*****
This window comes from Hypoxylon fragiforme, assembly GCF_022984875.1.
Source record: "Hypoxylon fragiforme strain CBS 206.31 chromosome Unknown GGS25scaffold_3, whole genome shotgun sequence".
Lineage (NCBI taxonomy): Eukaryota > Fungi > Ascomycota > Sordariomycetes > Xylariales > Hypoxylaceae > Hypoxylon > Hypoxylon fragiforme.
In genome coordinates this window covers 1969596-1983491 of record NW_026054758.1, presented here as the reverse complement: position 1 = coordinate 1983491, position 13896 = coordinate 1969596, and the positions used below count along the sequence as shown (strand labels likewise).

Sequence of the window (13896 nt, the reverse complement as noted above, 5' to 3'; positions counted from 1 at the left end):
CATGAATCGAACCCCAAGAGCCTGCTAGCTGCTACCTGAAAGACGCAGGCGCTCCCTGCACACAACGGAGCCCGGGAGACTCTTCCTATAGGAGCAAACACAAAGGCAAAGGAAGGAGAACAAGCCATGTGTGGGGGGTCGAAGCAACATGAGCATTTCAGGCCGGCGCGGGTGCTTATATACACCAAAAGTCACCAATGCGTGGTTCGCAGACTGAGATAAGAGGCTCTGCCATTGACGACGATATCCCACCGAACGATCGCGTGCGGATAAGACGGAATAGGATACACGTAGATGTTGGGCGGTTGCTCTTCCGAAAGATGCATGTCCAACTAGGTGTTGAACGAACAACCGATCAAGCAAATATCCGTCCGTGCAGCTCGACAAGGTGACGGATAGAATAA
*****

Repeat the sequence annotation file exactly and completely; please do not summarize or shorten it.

This window comes from Hypoxylon fragiforme, assembly GCF_022984875.1.
Source record: "Hypoxylon fragiforme strain CBS 206.31 chromosome Unknown GGS25scaffold_3, whole genome shotgun sequence".
Lineage (NCBI taxonomy): Eukaryota > Fungi > Ascomycota > Sordariomycetes > Xylariales > Hypoxylaceae > Hypoxylon > Hypoxylon fragiforme.
In genome coordinates this window covers 1969596-1983491 of record NW_026054758.1, presented here as the reverse complement: position 1 = coordinate 1983491, position 13896 = coordinate 1969596, and the positions used below count along the sequence as shown (strand labels likewise).

Sequence of the window (13896 nt, the reverse complement as noted above, 5' to 3'; positions counted from 1 at the left end):
CATGAATCGAACCCCAAGAGCCTGCTAGCTGCTACCTGAAAGACGCAGGCGCTCCCTGCACACAACGGAGCCCGGGAGACTCTTCCTATAGGAGCAAACACAAAGGCAAAGGAAGGAGAACAAGCCATGTGTGGGGGGTCGAAGCAACATGAGCATTTCAGGCCGGCGCGGGTGCTTATATACACCAAAAGTCACCAATGCGTGGTTCGCAGACTGAGATAAGAGGCTCTGCCATTGACGACGATATCCCACCGAACGATCGCGTGCGGATAAGACGGAATAGGATACACGTAGATGTTGGGCGGTTGCTCTTCCGAAAGATGCATGTCCAACTAGGTGTTGAACGAACAACCGATCAAGCAAATATCCGTCCGTGCAGCTCGACAAGGTGACGGATAGAATAA